b) Biely Kameň: Biely Kameň is the lesser-known cousin of Červený Kameň (Red Stone Castle) further north-west and whilst the information boards at the ruin itself make little of its associations with the notorious Palffy family that controlled Červený Kameň the presence of other Palffy memorial plaques on buildings in the village centre suggests a connection. The castle itself is a wonderfully romantic ruin in the woods about 1km up from Svätý Jur. The remains of the late 13th century fortress are none too extensive, but fun to explore, and provide a prequel to the great hiking trails beyond in the Malé Karpaty/Small Carpathians, with views down into the valley carved with terraced vineyards and on up into the wilder forests (go to our HIKES section lower down this post for a suggested route). Our experience was coloured by meeting a local historian who had published articles on some to the castle’s legends,and even dug for treasure here! (links to the legends to follow!!). The route to the castle is straightforward: up through the village on Podhradie Ulica (under-the-castle street), passing both churches, then branching left on a marked footpath which ascends along the back of two houses into the woods and gets to the noticeboard below the ruins in about 30 minutes. The final few metres up to within the castle bastions is a bit of a scramble. It’s a popular opycačka (campfire for roasting meat) spot.

EATING:

The main problem in Svätý Jur was getting something decent to eat. OK, it was Sunday, and the two decent-looking restaurants (including the recommendation we had, Svätojurská Viecha at Bratislavska 2 near Hotel Maxim) were closed, but there did seem a paucity of decent eating options. We took shelter in a typical Communist-looking hard-drinking bar near the bus stop back to Bratislava, but it was hardly a place to rave about (in fact it gave us food poisoning). The best things about Svätý Jur are its wine and its nature. We’ll be returning for more of both in wine season! But if you do need to eat here:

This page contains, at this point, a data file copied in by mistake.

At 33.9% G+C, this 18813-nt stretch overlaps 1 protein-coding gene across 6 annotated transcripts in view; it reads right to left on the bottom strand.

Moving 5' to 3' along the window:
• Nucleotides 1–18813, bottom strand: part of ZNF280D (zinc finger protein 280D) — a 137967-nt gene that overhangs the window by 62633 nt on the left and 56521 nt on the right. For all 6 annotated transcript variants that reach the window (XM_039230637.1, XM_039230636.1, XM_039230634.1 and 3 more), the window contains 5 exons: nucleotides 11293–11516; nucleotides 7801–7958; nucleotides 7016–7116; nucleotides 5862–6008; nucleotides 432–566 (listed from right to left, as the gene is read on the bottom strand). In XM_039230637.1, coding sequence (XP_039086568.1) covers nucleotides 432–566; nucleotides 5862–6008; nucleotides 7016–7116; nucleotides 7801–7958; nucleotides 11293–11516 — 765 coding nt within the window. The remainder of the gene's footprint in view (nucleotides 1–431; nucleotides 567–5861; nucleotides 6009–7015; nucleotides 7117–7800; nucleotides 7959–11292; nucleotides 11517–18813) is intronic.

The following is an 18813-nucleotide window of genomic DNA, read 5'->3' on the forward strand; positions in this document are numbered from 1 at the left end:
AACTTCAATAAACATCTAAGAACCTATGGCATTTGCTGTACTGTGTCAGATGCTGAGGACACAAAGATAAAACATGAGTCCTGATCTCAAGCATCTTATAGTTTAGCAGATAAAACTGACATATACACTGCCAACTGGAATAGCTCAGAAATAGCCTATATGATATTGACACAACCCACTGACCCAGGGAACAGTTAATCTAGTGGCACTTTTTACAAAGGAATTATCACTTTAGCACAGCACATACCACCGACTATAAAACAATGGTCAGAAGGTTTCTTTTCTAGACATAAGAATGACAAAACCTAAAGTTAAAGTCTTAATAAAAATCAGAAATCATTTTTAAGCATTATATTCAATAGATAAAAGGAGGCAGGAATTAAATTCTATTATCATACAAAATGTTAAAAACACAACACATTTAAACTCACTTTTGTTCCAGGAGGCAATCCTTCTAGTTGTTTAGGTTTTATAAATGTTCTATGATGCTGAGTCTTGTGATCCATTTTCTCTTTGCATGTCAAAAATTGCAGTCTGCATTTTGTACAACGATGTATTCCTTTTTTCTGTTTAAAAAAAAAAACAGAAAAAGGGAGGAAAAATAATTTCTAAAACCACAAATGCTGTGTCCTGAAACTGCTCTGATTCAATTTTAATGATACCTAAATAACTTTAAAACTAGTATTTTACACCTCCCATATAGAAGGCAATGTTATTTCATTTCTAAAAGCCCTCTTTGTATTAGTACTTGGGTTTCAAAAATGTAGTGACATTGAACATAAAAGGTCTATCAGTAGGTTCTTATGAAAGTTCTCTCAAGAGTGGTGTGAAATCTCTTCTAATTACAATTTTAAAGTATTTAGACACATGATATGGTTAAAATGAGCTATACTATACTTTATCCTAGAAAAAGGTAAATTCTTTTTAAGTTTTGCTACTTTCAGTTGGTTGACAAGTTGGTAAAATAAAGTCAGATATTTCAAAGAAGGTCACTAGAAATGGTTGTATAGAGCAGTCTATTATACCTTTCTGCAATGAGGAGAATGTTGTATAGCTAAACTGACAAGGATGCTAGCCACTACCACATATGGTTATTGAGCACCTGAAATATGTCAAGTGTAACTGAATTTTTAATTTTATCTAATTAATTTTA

– There’s a decent gelateria at the beginning of Prostredná (on the right as you’re walking up through the beautiful square) and (purportedly) a good cafe by the church (the lower church, that is, near the roundabout at the upper end of the square) – we’ll be checking it out soon, don’t worry.

SHOPS: A great farm shop at the lower end of Prostredná as you are walking up on the left-hand side – the cheese selection is way more tempting than any I’ve ever seen anywhere else in Slovakia – including the big supermarkets! It mostly stocks Dutch cheeses (strong feisty rounds of the stuff) but also Slovak ones. AND it has a great range of Slovak chocolate. There are also several really good wine shops along Prostredná (in and around Bratislava, here are THE best ops for sampling local wine). So many, in fact, that we’re going to be writing “Shopping in Svätý Jur” – a special tailored post elaborating on this very subject.

HIKES: Aside from the short hike up to ruins of Biely Kameň (mentioned above) there is of course all those hikes awaiting in the wider expanse of the Malé Karpaty/Small Carpathians which can be accessed from the castle. One interesting route is that on the yellow trail through to Marianka via Biely Križ (allow three to four hours): especially interesting as there are many shrines and crosses of all different shapes and sizes along the way.

MAP LINK

GETTING THERE: Slovak Lines buses run about every 15 minutes from platforms 41-45 at the main bus station stopping at Pekná Cesta on the way out of the city.

NEXT ON THE JOURNEY: From Svätý Jur it’s a 17km walk northwest to Pajštún Castle through the Malé Karpaty. A 7km drive northeast (or a hike through the Malé Karpaty) is Limbach.